woensdag 17 december 2008

Wie runt Hamas?

Er lijkt onenigheid te zijn binnen Hamas over de vraag of het staakt-het-vuren moet worden verlengd of niet. Hoewel er van een echt staakt-het-vuren eigenlijk sowieso geen sprake meer is, is het aantal raketten en mortiergranaten stukken lager dan voor het staakt-het-vuren in juni werd ingesteld.
De Hamas rally afgelopen zondag, waarbij een fake Israelische soldaat smeekte om zijn vader en moeder te mogen zien en werd vernederd, komt niet over als een gebaar van goede wil. Tegelijkertijd beseft Hamas in Gaza dat de enige manier om de grenzen open te krijgen een nieuw staakt-het-vuren is.
Last update - 03:00 15/12/2008    
By Amos Harel and Avi Issacharoff
Israel and Hamas on Monday ratcheted up their public statements ahead of the critical date of Friday, December 19 when the six-month old cease-fire is set to expire. In Damascus, Hamas political leader Khaled Meshal threatened that calm would end this week. At the huge Hamas rally in Gaza on Sunday, the crowds saw a Hamas activist dressed as kidnapped soldier Gilad Shalit. Meanwhile, in Jerusalem, Foreign Minister Tzipi Livni told her Austrian counterpart that Israel could not leave Gaza to Hamas rule.
Rather than clarifying things, the deluge of declarations clouds them. While Meshal threatened in Damascus, Hamas leaders in Gaza said things had not yet been decided. Ambiguity serves Hamas at this point, especially with Israel announcing far and wide that it wants to continue the cease-fire. That is the message emissary Amos Gilad brought to Cairo on Sunday, and that is in fact what Livni is saying, after the threats.
After Meshal announced on Sunday that the cease-fire agreement would not be renewed, Gaza Hamas leader Ayman Taha said Meshal's statements did not obligate the organization.

Ismail Haniyeh, the Hamas government head in the Gaza Strip, delivered an ambiguous message of his own. In the evening, Meshal announced in interviews from Damascus that the calm had indeed ended but immediately hedged: Hamas would respond to Israeli action (that is, it would not be the one to break the cease-fire).
The Israeli defense establishment said on Sunday that the contradictory statements reflect real disagreement in Hamas and a battle for hegemony. Meshal and senior leaders of the military wing in Gaza, headed by Ahmed Jabri, lean toward a breaking of the cease-fire; Haniyeh and the political wing in Gaza disagree. But even the position of the hawks is not carved in stone. Even they are jockeying for a better position, to ease the economic embargo on Gaza, while at the same time increasing actions along the fence and firing rockets at the Negev without Israel responding.
Who will decide? Since Israel assassinated Sheikh Ahmed Yassin in the winter of 2004, Hamas has no single boss. Decisions are made by committee and tug-of-war among the various factions. Hamas has agreed to a few cease-fires over the years, sometimes over Meshal's objections.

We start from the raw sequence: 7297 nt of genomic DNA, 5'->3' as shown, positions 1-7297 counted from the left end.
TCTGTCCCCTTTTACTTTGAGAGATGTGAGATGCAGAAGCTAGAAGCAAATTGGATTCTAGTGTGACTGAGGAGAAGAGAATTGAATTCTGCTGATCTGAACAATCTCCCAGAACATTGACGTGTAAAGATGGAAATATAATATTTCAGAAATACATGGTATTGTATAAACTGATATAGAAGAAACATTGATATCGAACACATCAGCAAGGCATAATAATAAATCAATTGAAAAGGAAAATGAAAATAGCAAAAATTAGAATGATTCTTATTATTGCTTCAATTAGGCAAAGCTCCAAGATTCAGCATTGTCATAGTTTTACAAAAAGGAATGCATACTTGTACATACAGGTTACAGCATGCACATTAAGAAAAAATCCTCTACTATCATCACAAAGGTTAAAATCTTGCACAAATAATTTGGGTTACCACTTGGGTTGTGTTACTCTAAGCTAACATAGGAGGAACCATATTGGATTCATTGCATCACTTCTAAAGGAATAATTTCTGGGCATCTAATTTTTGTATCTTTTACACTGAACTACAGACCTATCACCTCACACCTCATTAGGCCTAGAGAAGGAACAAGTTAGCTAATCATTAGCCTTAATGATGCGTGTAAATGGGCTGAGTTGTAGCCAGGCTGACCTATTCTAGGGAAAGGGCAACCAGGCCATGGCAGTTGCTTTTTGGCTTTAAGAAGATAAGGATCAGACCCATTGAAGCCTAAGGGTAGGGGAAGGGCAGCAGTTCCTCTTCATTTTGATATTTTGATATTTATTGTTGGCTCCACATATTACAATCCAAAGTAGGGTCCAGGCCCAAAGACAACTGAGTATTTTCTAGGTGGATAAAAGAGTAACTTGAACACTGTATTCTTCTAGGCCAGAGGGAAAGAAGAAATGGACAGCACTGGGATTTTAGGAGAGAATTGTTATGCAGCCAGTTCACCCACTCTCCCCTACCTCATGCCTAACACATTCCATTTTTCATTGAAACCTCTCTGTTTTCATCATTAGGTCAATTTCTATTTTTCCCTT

The proud and militant tone at the Gaza rally on Sunday cannot cover up the fact that Hamas is under some pressure now. Despite their public statements, Haniyeh and Meshal know that Israel will not expand the cease-fire to the West Bank, and ordinary people are still suffering greatly every day in Gaza.
Livni said on Sunday, "There is no calm that includes shooting at us," and that every time fire comes from Gaza, it will call forth an Israeli response. An impressive declaration, but for the unfortunate fact that Sderot and its environs have been drawing fire for more than a month and the army has not been allowed to respond.
Amos Gilad toed that same official line on Sunday when he came back from talks in Cairo, where he heard Egyptian agreement to Israel's interpretation that the cease-fire is not limited to a six-month trial, as Hamas would have it.
But both Cairo and Jerusalem know that the key lies in Gaza. Hamas will decide whether the cease-fire persists or breaks down. On Sunday, by the way, saw a relatively low dose of rocket fire - one Qassam and three mortars, with no injuries. The Israel Defense Force believes some of the fire is directed on purpose at open spaces to avoid injuries, while keeping the pressure on Israel.
Meanwhile, Hamas marked the 21st anniversary of its establishment by Yassin and a group of students, with a 200,000-strong rally, according to Gaza reporters. The high point was particularly repulsive, even for Hamas ceremonies. Reenacting bus bombings has apparently gone out of fashion, but Hamas found a replacement: a man dressed in an IDF uniform in the role of Gilad Shalit missing his mother and father (in Hebrew).
Haniyeh and his aides watched this miserable performance from the grandstand. From the television pictures they appeared undeservedly smug. After all, they have not returned even one Palestinian prisoner to his parents, two and a half years after Shalit's abduction, while the PA has received more than 900 prisoners from Israel in that time.
The rally shows there is apparently nothing much to the hope of quite a few people in Israel and the West that Hamas is going to change its spots. Even now, Hamas continues promising that Palestinian refugees will return to the homes they lost in 1948, and that the war will go on until Israel is destroyed. The Shalit element in the rally shows Hamas cannot offer its supporters much except a good place in the next world.

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